Furthermore, the major increase in labor costs during the 1980s has been for administrative positions, not teachers. A survey by the College and University Personnel Association found that, although faculty salaries rose 5.9 per cent from 1986 to 1987, the salaries for presidents, chancellors, and other top posts went up 7.3 per cent during the same period, while alumni affairs directors’ salaries climbed 10.3 per cent.

Although some officials have correctly diagnosed that government aid programs are to blame for the college cost crisis—William Bennett’s Education Department being a notable example—in many cases they have advocated simply replacing “bad” programs with “good” ones. Seizing upon the popularity of individual retirement accounts, some states have come up with plans to set up government pools of funds deposited by parents for their children’s education. These “education trusts,” run by bureaucrats, supposedly would offer parents a painless, secure way of stockpiling potential tuition payments. But as Peter J. Ferrara recently pointed out in a Heritage Foundation report, education trust plans could exert even more upward pressure on college costs, because substantial new funds would beaccumulated which parents would have to spend on higher education within a specified time period—or else suffer heavy taxation or even loss of their funds altogether. Funds committed to education in this manner will isolate colleges still further from market forces.

Another proposed solution to the crisis, an “income contingent loan,” is now being tested by the Education Department in a five-year pilot program. This program, among other things, would spread the burden of repaying loans over a longer period of time, during which a college graduate’s income could be expected to increase. In theory, the pilot program is admirable because it will reduce the interest rate subsidy to students, and may be fairer to taxpayers without a college education, says Robert Staaf, an economics professor at Clemson University. But he adds that the idea simply doesn’t get at the root of the problem—government subsidies. A better approach would be to cut loan subsidies, thereby providing stu dents with the incentive to reevaluate their return on higher education while pressuring colleges to reduce costs. But, Staaf concludes, “this effect is likely to come about only if the government gets out of the loan business.”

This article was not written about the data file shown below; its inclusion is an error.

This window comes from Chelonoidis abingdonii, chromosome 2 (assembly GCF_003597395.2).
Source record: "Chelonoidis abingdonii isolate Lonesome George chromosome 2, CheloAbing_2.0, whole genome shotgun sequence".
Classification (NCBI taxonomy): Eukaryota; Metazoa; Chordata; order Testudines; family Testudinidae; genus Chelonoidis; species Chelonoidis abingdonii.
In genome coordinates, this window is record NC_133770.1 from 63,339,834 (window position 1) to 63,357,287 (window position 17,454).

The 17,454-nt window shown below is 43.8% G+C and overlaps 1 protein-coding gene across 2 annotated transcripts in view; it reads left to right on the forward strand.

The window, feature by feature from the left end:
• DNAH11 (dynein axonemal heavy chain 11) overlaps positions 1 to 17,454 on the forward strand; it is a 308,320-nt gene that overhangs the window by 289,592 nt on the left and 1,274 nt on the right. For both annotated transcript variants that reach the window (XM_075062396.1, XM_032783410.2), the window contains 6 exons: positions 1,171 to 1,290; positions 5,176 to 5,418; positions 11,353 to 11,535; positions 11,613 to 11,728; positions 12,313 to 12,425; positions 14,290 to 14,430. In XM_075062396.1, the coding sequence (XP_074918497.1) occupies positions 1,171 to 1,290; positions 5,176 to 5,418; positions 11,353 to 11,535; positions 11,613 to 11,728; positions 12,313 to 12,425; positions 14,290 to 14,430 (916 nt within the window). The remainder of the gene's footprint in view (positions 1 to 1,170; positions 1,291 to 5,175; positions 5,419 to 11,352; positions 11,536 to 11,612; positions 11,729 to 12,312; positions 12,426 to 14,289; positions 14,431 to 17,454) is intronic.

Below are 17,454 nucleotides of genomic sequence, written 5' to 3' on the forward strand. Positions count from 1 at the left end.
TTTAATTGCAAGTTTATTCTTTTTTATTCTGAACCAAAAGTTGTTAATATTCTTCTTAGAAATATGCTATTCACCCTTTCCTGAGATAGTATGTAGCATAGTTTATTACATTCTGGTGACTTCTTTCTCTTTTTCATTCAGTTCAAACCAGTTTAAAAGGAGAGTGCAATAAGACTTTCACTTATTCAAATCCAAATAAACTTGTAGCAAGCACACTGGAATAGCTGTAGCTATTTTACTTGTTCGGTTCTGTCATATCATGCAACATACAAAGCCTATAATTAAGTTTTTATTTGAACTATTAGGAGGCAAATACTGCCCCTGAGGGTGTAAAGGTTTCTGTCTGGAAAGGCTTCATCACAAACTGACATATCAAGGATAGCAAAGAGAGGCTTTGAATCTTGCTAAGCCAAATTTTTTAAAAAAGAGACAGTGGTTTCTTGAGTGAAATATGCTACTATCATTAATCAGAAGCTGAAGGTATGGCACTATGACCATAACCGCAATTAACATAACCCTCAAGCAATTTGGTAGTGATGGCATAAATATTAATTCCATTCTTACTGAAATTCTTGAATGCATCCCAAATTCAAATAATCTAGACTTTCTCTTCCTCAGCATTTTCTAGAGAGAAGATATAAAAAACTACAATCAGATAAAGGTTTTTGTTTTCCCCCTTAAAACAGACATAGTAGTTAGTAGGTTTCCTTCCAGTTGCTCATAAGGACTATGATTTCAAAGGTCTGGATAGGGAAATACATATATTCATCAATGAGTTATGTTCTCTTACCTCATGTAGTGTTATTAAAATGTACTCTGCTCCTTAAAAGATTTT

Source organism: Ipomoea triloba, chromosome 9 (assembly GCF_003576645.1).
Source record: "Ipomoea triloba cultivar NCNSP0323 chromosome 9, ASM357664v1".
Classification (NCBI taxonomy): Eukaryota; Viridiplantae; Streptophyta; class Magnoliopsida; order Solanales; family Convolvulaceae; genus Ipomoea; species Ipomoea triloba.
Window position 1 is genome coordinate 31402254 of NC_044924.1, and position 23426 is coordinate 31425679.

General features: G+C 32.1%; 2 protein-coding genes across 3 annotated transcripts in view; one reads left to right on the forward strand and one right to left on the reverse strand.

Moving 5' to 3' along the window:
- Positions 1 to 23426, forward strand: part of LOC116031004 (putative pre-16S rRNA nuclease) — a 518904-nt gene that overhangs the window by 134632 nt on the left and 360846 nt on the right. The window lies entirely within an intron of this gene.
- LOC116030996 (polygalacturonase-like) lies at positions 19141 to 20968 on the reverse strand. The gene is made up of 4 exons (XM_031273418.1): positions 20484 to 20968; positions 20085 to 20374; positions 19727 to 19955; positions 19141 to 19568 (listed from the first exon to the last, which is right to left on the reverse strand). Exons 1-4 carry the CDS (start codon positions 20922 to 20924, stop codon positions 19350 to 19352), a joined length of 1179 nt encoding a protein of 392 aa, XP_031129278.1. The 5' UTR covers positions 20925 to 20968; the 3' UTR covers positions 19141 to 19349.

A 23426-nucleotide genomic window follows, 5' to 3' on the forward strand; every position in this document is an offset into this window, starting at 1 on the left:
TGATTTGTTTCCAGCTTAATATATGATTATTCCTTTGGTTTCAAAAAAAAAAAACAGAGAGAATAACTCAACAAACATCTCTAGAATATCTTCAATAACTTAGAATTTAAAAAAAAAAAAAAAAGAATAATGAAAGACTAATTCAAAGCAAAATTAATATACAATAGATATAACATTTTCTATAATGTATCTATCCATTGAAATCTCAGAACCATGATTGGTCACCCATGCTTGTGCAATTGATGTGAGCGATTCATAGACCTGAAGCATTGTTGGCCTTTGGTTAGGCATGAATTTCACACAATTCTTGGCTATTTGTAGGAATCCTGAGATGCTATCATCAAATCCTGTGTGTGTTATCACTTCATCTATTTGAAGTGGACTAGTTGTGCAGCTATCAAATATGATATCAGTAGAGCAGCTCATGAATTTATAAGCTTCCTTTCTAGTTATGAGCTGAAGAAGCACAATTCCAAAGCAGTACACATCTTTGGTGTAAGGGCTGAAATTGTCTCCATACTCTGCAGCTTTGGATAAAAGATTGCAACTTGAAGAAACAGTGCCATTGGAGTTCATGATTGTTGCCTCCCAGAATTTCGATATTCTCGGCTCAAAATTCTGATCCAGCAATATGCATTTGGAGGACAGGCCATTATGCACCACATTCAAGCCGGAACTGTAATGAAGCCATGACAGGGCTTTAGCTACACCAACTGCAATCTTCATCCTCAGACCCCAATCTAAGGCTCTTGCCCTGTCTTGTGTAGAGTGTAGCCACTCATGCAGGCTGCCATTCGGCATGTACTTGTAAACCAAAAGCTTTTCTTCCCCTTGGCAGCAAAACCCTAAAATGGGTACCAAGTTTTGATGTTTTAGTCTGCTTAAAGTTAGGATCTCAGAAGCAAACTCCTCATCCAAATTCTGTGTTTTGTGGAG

Only when government steps out of the education funding picture once and for all will the upward pressure on college costs subside, and the burden on students and their families lessen. This is but one more application of the axiom coined over 200 years ago by French businessmen in negotiations with their “helpful” government bureaucracy: “If you truly want to help us, leave us alone.” []

Ideas On Liberty

Education in America

Why should the money of one citizen be taken by force to finance the education of other peoples’ children, any more than to finance the building of other peoples’ homes, the gasoline for other peoples’ cars, the payment of other peoples’ medical expenses? I have yet to hear a compelling moral argument justifying coercion for such a purpose.

—George Charles Roche III

  • John Hood is a former president of the John Locke Foundation, a state policy think tank in North Carolina, and author of The Heroic Enterprise: Business and the Common Good (Free Press).